In a similar way to you, I also thought I had to search for success stories that had the exact same conditions as myself. If the symptoms weren't exactly the same I would think, well even if it worked for them, my symptoms are unique and different so it won't work for me. Looking back, this was just my unconscious developing a reason to keep me focusing on my symptoms. The idea that our symptoms come from repressed emotions is very threatening to our ego, so it develops any excuse to make us write off TMS.

    I also think part of me was afraid to accept that I had TMS, so I created an almost impossible situation, i.e. I would only accept that I had TMS if my symptoms lined up completely with someone elses. Again, this is the ego and our TMS personality at work distracting us from the true cause of our symptoms. Luckily, once you understand that this is going on, you can begin to overcome it. Knowing that the specific symptom doesn't matter will help you become more open and accepting of TMS.

    The TMS personality most commonly comes into play in a person's recovery with trying to do everything exactly right. You are in pain, so of course you want to overcome it as quickly as possible. This is probably why you feel overwhelmed when you read two different views or approaches to getting better. You have to ask the question of what is the right approach to take. The problem with this is that the right approach is the one that works for you. Also, this entire idea that you have to do everything perfectly is only your unconcsious mind distracting you, and keeping you focused on the physical. Remember, the key is not to become pain free, but to understand the repressed emotions creating the pain.

    If you are feeling overwhelmed by the education then try to incorporate something else. Dr. Sarno said, "the most important thing that patients must do is to resume all physical acitivty including the most vigorous." Being active really helps you accept the diagnosis, gain confidence in yourself, and reduce fear of your symptoms. If you are looking to incorporate something else into your recovery plan, seriously consider increasing your activity level. It really helped me, and it could help you reduce some of your feelings of being overwhelmed.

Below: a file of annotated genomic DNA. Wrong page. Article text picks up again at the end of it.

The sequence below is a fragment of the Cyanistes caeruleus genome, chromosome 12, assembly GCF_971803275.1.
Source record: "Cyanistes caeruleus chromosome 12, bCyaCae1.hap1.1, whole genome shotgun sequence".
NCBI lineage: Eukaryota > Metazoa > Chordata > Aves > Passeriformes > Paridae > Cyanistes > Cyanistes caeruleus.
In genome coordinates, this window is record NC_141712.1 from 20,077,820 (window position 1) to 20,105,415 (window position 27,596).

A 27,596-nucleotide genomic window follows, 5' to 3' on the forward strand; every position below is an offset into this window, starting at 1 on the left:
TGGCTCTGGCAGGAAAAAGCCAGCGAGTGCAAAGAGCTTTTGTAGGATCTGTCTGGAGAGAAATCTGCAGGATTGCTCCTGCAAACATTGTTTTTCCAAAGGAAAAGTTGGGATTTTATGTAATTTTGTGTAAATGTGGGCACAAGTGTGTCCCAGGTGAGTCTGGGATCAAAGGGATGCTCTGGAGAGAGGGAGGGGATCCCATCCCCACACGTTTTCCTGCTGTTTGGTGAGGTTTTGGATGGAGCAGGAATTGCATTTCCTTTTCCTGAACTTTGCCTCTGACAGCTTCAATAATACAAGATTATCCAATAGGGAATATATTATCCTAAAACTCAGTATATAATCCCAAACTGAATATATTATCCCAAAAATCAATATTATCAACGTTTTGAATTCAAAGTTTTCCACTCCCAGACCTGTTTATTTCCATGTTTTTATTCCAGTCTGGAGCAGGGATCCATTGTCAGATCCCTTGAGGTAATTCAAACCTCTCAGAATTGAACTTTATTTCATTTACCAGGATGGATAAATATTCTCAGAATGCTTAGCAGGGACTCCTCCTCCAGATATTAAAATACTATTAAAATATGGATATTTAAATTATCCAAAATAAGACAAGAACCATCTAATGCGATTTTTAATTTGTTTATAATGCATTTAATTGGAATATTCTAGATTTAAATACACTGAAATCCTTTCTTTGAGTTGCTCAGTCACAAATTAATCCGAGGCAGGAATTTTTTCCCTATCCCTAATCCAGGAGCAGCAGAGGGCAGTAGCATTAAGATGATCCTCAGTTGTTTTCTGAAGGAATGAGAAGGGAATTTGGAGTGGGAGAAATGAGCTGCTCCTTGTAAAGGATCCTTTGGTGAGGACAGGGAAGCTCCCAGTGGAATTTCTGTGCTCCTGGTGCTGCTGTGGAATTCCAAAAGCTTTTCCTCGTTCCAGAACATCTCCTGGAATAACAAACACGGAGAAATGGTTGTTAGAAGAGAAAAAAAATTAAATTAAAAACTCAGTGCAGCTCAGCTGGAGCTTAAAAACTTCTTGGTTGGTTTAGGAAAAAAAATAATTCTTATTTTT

veronica73 likes this.
  5. Murphy

    Murphy Peer Supporter

    Forest,

    This perfectly encapsulates my current thinking, and quite frankly how I always have felt about my symptoms. I would think "Yes I have pain similar to theirs, but they didn't mention the popping sounds I hear or the strange weakness or warm sensations I have. This quote from you "Remember, the key is not to become pain free, but to understand the repressed emotions creating the pain" is what I know intellectually, but, need to work on truly believing in my gut.

    Thanks again for all of your encouragement Forest, I really appreciate it.

    Murphy
     
  6. Beach-Girl

    Beach-Girl Well known member

    Murphy:

    We ALL do that. You must dismiss your symptoms and focus on the things that are driving you to focus on them vs what's really going on. This means accepting the TMS dx. Kind of hard way to approach it since pain is a constant reminder and we're taught: "Pain = something wrong". But in fact that the opposite of what you want to do here. Keep reading, keep on with the program and you'll begin to take your symptoms less seriously, and your recovery will be faster.

    Good luck!

    BG
     
  7. Murphy

    Murphy Peer Supporter


    Thanks for the encouragement. I will indeed keep reading and continue with the SEP. I may follow that up with "Unlearn Your Pain" as I hear this is a great resource.

    I appreciate your help.

    Murphy